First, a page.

Cerebral Palsy Information

Cerebral Palsy Treatments

Cerebral Palsy Types

Cerebral Palsy: Neurological Disorder

According to the Center for Disease Control (CDC), approximately 800,000 children and adults in the U.S. are living with cerebral palsy. Cerebral palsy refers to a form of brain damage (clinically referred to as a neurological disorder) that significantly impairs an individual's ability to think, speak, walk and coordinate his/her movements. Each year about 8,000 infants are diagnosed with cerebral palsy.

Cerebral palsy may be caused by a number of different factors; in some cases, no cause can be identified. However, when cerebral palsy causes are discernible, they will involve some kind of trauma, which may include:

  • Congenital abnormalities and/or genetic defects
  • Maternal infections during pregnancy, such as syphilis, rubella, chickenpox or toxoplasmosis
  • Infant infections, such as meningitis and other brain infections
  • Fetal strokes
  • Medical mistakes

Symptoms of the Neurological Disorder

The symptoms of cerebral palsy will not typically not be apparent until an infant is between the ages of 9 months and 3 years old. As they start to appear, symptoms of CP may include:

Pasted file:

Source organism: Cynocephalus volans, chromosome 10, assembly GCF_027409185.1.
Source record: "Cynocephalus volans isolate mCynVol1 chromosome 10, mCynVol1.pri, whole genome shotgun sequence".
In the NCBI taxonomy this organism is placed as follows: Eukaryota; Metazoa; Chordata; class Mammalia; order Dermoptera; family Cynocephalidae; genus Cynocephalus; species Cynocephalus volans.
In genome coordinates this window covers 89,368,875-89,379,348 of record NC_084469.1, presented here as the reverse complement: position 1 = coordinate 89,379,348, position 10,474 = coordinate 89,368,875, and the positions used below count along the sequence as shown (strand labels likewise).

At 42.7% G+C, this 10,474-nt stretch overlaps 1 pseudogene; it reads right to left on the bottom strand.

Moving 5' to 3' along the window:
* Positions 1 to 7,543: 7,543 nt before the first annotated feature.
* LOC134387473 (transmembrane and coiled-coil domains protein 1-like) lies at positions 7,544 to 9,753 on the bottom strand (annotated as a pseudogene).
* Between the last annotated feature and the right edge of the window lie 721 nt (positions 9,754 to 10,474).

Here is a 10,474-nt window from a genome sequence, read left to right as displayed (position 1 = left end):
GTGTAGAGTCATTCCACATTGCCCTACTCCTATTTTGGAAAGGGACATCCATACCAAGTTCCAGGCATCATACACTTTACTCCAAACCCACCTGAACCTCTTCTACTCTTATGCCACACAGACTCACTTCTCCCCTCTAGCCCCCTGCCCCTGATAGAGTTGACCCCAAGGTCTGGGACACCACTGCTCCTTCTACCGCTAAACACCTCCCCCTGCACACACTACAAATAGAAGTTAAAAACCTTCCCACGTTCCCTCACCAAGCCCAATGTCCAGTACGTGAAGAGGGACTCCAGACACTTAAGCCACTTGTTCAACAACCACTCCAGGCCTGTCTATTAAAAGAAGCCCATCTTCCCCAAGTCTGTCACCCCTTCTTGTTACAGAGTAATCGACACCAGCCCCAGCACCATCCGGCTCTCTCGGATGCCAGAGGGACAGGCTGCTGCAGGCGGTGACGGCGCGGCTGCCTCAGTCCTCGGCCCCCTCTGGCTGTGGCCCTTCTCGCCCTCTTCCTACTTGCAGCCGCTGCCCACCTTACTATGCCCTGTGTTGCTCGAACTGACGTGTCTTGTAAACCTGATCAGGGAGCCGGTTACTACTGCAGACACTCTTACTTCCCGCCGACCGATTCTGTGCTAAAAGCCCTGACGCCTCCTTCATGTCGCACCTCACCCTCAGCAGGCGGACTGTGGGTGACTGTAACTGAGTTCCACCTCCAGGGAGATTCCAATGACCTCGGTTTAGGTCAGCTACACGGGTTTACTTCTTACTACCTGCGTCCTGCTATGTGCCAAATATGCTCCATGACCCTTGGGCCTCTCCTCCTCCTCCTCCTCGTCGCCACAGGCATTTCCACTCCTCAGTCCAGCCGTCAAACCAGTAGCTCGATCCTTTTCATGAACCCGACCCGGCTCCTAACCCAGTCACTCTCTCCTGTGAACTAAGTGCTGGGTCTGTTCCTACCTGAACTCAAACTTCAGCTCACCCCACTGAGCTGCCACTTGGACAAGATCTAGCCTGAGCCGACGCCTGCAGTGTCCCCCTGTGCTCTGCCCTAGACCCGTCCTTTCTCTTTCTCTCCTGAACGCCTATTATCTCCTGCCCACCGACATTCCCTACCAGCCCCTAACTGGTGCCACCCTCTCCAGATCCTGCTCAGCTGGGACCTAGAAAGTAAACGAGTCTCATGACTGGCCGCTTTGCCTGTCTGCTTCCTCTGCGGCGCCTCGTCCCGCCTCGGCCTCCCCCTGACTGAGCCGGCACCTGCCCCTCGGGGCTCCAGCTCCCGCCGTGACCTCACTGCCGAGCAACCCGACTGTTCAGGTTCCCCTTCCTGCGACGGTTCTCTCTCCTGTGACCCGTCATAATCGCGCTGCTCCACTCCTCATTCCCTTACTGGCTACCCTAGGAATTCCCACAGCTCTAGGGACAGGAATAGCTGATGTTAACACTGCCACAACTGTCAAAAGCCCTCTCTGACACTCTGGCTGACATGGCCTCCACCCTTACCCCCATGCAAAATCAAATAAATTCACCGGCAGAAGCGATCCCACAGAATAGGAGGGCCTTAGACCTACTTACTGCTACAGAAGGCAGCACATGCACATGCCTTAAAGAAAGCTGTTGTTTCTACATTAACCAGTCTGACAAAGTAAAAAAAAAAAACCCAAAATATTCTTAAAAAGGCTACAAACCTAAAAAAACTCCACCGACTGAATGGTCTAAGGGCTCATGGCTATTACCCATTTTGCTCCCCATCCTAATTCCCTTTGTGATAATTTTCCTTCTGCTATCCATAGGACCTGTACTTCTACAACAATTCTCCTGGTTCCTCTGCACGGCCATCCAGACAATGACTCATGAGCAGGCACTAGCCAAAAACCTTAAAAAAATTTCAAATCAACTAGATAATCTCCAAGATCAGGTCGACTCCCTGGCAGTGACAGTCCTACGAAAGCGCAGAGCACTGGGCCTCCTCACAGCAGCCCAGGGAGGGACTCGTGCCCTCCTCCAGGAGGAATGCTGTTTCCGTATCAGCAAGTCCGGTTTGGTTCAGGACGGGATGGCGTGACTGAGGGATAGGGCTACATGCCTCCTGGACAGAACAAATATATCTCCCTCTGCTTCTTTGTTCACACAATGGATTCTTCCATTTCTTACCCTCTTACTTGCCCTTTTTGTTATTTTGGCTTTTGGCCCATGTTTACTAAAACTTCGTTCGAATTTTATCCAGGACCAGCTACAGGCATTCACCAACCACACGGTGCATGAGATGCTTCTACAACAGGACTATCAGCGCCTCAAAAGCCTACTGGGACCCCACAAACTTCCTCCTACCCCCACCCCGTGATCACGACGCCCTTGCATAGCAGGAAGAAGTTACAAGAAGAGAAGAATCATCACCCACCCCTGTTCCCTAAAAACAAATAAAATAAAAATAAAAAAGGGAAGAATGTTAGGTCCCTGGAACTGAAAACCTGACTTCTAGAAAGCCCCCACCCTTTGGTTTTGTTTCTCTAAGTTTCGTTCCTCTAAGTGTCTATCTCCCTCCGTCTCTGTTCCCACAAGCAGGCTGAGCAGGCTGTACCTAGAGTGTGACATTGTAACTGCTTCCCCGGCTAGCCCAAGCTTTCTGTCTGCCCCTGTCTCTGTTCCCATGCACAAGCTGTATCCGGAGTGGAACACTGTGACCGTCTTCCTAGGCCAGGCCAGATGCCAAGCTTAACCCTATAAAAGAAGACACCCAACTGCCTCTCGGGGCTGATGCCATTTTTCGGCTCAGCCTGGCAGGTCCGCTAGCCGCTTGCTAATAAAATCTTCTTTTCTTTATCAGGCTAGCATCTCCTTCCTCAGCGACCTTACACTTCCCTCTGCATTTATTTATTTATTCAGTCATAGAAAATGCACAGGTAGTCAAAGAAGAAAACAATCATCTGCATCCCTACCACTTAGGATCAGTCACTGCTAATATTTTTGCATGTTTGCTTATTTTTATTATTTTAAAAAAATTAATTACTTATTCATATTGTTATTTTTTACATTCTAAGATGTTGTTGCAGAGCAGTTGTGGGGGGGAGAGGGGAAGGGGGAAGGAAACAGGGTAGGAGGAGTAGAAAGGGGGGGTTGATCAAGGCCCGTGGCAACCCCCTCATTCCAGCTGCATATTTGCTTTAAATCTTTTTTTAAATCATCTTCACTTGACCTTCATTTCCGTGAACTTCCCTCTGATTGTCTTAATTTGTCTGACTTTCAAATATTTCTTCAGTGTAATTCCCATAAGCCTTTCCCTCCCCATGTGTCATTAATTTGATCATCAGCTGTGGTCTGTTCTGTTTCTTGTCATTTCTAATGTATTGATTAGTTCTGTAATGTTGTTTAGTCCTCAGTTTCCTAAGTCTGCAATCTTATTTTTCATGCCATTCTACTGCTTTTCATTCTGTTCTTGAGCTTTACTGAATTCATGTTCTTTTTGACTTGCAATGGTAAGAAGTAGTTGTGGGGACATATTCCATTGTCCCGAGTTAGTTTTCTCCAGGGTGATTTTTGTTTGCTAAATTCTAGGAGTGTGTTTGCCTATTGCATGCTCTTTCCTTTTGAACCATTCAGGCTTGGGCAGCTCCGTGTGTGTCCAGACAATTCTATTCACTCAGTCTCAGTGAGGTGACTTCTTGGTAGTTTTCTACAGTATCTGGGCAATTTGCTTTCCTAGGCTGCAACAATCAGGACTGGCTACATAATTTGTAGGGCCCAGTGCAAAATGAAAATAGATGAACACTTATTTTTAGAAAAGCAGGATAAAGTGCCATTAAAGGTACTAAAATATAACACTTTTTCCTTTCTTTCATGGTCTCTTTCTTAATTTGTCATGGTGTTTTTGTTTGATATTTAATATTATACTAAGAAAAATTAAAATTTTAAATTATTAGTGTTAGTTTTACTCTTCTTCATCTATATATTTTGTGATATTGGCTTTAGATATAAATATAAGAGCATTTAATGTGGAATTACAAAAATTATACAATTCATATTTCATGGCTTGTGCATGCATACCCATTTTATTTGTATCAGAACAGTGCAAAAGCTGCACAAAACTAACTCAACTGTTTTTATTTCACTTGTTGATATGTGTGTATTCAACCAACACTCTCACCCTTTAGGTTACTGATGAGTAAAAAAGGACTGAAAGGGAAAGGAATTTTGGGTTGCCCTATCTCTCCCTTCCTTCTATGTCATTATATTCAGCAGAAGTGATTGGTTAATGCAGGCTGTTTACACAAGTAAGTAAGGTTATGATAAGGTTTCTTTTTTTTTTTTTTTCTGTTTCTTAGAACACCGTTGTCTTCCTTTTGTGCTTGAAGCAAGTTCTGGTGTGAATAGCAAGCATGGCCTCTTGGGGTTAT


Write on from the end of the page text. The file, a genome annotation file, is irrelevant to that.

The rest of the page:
• abnormal muscle tone, ranging from too stiff to floppy
  • difficulty walking and/or coordinating movement
  • difficulty speaking, swallowing and/or drooling
  • difficulty performing precise movements
  • hearing and vision problems
  • mental retardation
  • seizures (In fact, the CDC reports that about 30 percent of all CP patients suffer from epilepsy)
  • tremors

When such symptoms arise, medical professionals will perform a thorough physical exam, along with blood tests, brain scans and MRIs, to confirm or rule out the presence of cerebral palsy.

Medical Mistakes Linked to Brain Damage

Sadly, medical mistakes account for many cases of cerebral palsy. They may be made before, during, or shortly after birth and may include:

  • Excessive use of vacuum extraction
  • Failure to diagnose and properly treat maternal distress, hypertension and/or infections (such as syphilis or toxoplasmosis)
  • Failure to diagnose and properly treat fetal distress, jaundice, meningitis, brain infections and/or lack of oxygen
  • Improper use of forceps

If you suspect that medical mistakes have contributed to your child's case of cerebral palsy, you may be entitled to compensation. Find out if you qualify to file a claim by contacting a national cerebral palsy lawyer now.

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  • 2Birth conditions
  • 3Hospitalization
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